Herders kill 'scores' in central Nigeria: authorities
11 July 2016, 20:32
Lagos - Gunmen believed to be nomadic Fulani herdsmen have killed
scores of villagers in central Nigeria's Benue State in a long-running conflict
over grazing rights, the state government said on Monday.
"The magnitude of killings is enormous. Scores of people were
killed in the past two weeks by Fulani herdsmen in at least 10 local government
areas of the state," spokesperson Tahav
Agerzua told AFP.
The state government was collaborating with security agencies to
contain the violence, which is the latest flare-up between local farmers and
the herders in the state.
Benue state police spokesperson Moses Yamu confirmed the killings
but said the affected communities had returned to normal.
"It's not a recent development. The clashes happened last
month and we are on top of the situation," he said.
Nigeria's Channels Television put the number of dead at 81 in the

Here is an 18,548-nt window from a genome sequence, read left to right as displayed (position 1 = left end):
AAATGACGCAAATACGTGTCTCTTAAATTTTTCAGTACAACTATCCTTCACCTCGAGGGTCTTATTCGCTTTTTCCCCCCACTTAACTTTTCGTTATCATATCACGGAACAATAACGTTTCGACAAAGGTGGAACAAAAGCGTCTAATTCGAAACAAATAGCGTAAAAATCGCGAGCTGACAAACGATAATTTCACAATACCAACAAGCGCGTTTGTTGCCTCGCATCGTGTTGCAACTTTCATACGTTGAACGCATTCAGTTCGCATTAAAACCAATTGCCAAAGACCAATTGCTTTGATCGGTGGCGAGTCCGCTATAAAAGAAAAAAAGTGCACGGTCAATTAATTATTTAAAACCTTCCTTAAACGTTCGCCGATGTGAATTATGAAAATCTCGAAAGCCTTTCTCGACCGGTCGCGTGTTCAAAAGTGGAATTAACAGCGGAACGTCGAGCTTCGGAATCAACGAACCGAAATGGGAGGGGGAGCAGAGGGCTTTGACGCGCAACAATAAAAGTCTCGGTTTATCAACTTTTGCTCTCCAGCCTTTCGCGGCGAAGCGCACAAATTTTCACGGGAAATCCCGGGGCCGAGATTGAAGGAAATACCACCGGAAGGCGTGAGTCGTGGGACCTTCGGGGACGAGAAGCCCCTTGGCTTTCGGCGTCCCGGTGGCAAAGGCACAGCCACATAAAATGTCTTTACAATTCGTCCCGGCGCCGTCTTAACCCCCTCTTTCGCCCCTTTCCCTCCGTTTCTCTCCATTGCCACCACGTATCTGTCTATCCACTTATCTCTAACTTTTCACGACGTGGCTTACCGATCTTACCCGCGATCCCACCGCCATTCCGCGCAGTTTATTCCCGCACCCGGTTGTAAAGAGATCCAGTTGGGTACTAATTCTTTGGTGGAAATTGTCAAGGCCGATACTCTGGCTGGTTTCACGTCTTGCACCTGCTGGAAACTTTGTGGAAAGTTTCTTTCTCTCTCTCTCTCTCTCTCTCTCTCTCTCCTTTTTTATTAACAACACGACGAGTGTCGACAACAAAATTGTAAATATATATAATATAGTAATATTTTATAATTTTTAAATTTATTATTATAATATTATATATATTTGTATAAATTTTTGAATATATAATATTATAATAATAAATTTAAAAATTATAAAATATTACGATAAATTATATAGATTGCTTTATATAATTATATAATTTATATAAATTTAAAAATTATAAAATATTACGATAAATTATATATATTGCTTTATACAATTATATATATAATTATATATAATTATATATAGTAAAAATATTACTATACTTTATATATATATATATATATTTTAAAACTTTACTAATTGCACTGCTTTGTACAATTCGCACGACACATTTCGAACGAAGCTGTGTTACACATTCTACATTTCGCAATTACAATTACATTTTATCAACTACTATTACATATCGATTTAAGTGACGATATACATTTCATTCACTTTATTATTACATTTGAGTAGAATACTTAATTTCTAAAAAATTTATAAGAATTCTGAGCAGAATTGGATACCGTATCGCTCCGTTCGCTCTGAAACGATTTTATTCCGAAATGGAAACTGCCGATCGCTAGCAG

past two weeks after attacks on farming villages in the Logo and Ukum areas of the state.
The mainly Muslim Fulani herders and largely Christian farmers
have clashed for decades over increasingly scarce land and resources,
particularly in the religiously mixed central states.
In February, hundreds of people were said to have been killed and
about 1 000 homes destroyed in the Agatu
area of Benue in a wave of attacks blamed on Fulani.
Those attacks appeared to be in revenge for the death of a Fulani
leader and the theft of his cattle, which was blamed on the Agatu people.
President Muhammadu Buhari, a northern Muslim, has proposed the
creation of grazing land to prevent further clashes but Fulani groups say in
Benue the government has opposed the plan.
The violence is the latest security headache for Nigeria, which
has been battling Boko Haram Islamists in the northeast for the last seven
years and a flare-up of militancy in the oil-producing south.